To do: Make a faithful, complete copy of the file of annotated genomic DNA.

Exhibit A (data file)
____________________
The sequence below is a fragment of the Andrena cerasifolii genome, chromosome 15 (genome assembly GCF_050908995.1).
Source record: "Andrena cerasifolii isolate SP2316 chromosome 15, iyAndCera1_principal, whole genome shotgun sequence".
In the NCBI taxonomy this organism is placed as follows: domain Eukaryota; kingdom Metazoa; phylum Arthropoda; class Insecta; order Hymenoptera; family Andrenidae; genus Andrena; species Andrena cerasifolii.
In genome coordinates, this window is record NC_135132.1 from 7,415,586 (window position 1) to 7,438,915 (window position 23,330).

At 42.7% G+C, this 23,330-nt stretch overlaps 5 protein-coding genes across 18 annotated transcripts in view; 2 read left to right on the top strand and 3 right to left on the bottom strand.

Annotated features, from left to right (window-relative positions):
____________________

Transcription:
The sequence below is a fragment of the Andrena cerasifolii genome, chromosome 15 (genome assembly GCF_050908995.1).
Source record: "Andrena cerasifolii isolate SP2316 chromosome 15, iyAndCera1_principal, whole genome shotgun sequence".
In the NCBI taxonomy this organism is placed as follows: domain Eukaryota; kingdom Metazoa; phylum Arthropoda; class Insecta; order Hymenoptera; family Andrenidae; genus Andrena; species Andrena cerasifolii.
In genome coordinates, this window is record NC_135132.1 from 7,415,586 (window position 1) to 7,438,915 (window position 23,330).

At 42.7% G+C, this 23,330-nt stretch overlaps 5 protein-coding genes across 18 annotated transcripts in view; 2 read left to right on the top strand and 3 right to left on the bottom strand.

Annotated features, from left to right (window-relative positions):